BONUS FEATURE — Neal Asher Author Q&A:

Q: For UK readers, your new book “Line War” comes out April 4, 2008 and is supposedly the concluding chapter in the Ian Cormac sequence. In our last chat you expressed why it was time to end the series and how you wanted it to go out with a bang. Were you able to accomplish everything that you wanted to in “Line War”?

Neal: I think I have managed to finish it both with a bang and a satisfying twist, but I’ll let the readers judge that one. The book is a million plus words on from “Gridlinked” so either my writing has improved or filled with waffle – take your pick. I of course plump for the first of these and, anyway, my editor tends to come down hard on waffle and he didn’t need to with “Line War”. I feel I’ve hit on everything my readers require from me: excitement, plot convolutions, serious weaponry and the bang, definitely the bang.

Q: As far as other projects, you have “Shadow of the Scorpion: A Novel of the Polity” (May 2008-
Nightshade Books) and “The Gabble and Other Stories” collection (November 2008-UK) coming out later this year, while two of your short stories—Mason’s Rats: Black Rats + Mason’s Rats: Autotractor—were included in The Solaris Book of New Science Fiction: Volume II edited by George Mann, and you recently completed a story for Gardner Dozois’sNew Space Opera II”. Can you tell us more about these four different projects and what you’re currently working on now (Orbus) or hope to be working on in the future?

Neal: After “Prador Moon” did so well for
Night Shade Books they wanted something else from me, set in the Polity, and for it to be a bit longer. I chose again to fill in some back story and wrote about Cormac’s early years in the military, serving in the ruins left by Prador wartime genocides and planetary bombardment. It also involves his childhood memories of a scorpion drone, memory editing and future betrayal. Initially it was called Scorpion Memory, but it seems this title is too ‘difficult’ so it was changed to “Shadow of the Scorpion”. The short story collection from Macmillan is a compilation of Polity stories that have appeared in Asimov’s, Interzone and many other magazines, some of which were rather short-lived. As such it didn’t require a lot of work from me; just a bit of editing and writing a few notes.

I wrote the Mason’s Rats stories some while back so ‘new SF’ is a bit misleading in that case. There were three stories that have had a long convoluted history. The first two were published in a magazine called Orion in ’92 & ’94, all three were released as a booklet by a magazine called Kimota some years later, then the first was published in the April/May 2005 issue of
Asimov’s and subsequently went on to appear Hartwell & Cramer’s Year’s Best SF 11. The reaction to these stories has been quite odd. I once found a review on the Internet that was longer than the three stories, waffling on about the deep political and philosophical implications. I read it thinking, “Damn, I didn’t know I was that clever.” When the first appeared in Asimov’s I also got a rabid review on Tangent Online in which I was accused of being a sophomore, left-wing PETA animal activist. A very strange label for me as anyone who knows me, or reads by blog, would guess. So, when George Mann gave me this opportunity to have the following two stories published I grabbed it (My story Bioship also appeared in Solaris I), mainly because I’ve had numerous fans asking me where they can obtain them.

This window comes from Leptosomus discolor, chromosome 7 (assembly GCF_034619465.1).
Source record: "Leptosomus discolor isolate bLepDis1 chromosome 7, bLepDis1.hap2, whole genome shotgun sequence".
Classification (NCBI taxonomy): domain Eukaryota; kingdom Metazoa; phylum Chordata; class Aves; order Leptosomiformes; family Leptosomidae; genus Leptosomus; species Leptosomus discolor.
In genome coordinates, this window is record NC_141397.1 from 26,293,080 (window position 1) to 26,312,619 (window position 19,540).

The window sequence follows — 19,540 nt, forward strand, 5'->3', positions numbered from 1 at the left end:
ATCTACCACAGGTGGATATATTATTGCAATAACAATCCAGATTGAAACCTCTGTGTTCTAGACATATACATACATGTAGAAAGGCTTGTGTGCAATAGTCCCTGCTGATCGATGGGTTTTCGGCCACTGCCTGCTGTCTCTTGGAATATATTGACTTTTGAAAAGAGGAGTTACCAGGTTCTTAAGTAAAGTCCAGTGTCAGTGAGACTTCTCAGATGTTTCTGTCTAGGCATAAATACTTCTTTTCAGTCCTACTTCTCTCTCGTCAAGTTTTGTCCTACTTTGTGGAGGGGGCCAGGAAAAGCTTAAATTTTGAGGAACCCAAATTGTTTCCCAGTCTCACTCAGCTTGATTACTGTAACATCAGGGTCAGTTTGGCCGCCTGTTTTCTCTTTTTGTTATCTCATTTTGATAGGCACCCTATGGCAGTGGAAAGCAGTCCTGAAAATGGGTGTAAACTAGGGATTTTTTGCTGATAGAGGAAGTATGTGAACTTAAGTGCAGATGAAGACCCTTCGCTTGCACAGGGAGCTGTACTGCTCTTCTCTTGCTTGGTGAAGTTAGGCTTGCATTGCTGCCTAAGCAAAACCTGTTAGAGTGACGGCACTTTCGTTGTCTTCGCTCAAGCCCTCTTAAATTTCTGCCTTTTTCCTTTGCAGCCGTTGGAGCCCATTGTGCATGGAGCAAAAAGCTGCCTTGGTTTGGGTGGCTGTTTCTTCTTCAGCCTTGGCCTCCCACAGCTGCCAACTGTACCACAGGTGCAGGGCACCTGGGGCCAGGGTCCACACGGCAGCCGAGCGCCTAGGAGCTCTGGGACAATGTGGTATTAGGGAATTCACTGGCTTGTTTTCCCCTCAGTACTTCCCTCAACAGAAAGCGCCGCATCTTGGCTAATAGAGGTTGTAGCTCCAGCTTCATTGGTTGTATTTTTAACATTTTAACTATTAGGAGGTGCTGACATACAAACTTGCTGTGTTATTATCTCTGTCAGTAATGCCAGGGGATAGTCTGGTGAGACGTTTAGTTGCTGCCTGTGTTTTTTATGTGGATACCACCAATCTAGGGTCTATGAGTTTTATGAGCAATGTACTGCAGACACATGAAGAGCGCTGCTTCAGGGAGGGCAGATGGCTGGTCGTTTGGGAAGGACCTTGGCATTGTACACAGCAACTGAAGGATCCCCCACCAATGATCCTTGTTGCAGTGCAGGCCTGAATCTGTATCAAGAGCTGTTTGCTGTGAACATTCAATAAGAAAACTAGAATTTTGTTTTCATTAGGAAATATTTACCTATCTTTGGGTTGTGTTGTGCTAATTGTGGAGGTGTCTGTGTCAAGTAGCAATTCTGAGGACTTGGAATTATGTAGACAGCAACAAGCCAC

Damn, I’m losing track of all these myself.
Gardner Dozois emailed me first concerning his collection “Galactic Empires”. Someone had dropped out and he wondered if I had anything to submit. I’d just written two longish stories, “Alien Archaeology” & “Owner Space”, the first of which had been taken by Asimov’s so I sent him the second, which he took. Shortly afterwards he emailed me again asking if I could submit something to “New Space Opera II” and since I really ought to appear in a collection of that title, I agreed, later sitting down to write a 10,000 word story called “Shell Game”. Polity again, but with some very different aliens…hostile aliens of course.

Currently I’m about 80,000 words into “Orbus” and enjoying myself immensely. This is a follow-up to “The Voyage of the Sable Keech” tracing the journey of an Old Captain to a planetary wasteland lying between the Polity and the Prador Kingdom (appeared in Alien Archaeology). An ancient war drone by the name of Sniper has stowed away aboard his spaceship, and the purpose of the journey is not entirely what the captain expected. Also heading in the same direction is the Prador king, who is turning himself monstrous, and awaiting there is a thousand-year-old Prador called the Golgoloth who keeps himself alive by harvesting transplants from his own children.

Orbus” is the first of a three-book contract for
Macmillan. Next will be a book covering the history of the ‘Owner’ who has appeared in my collection “The Engineer ReConditioned”, then after that I’m going to do something more extensive about gabbleducks. If I get time in between I’m guessing Jason Williams at Night Shade will be on my tail, there’ll be short stories to do, and various other projects in the works (some film stuff about which I’m only allowed to say ‘I’ve been working on some ideas for a Heavy Metal film’) so the fantasy (trilogy) is once again pushed further into the future.

Q: With entertainment becoming more technology-based, which in turn is becoming more and more advanced, is the print format in danger of becoming extinct, and what can publishers & authors do to adjust to the changing times? Additionally, what are your thoughts on ePublishing?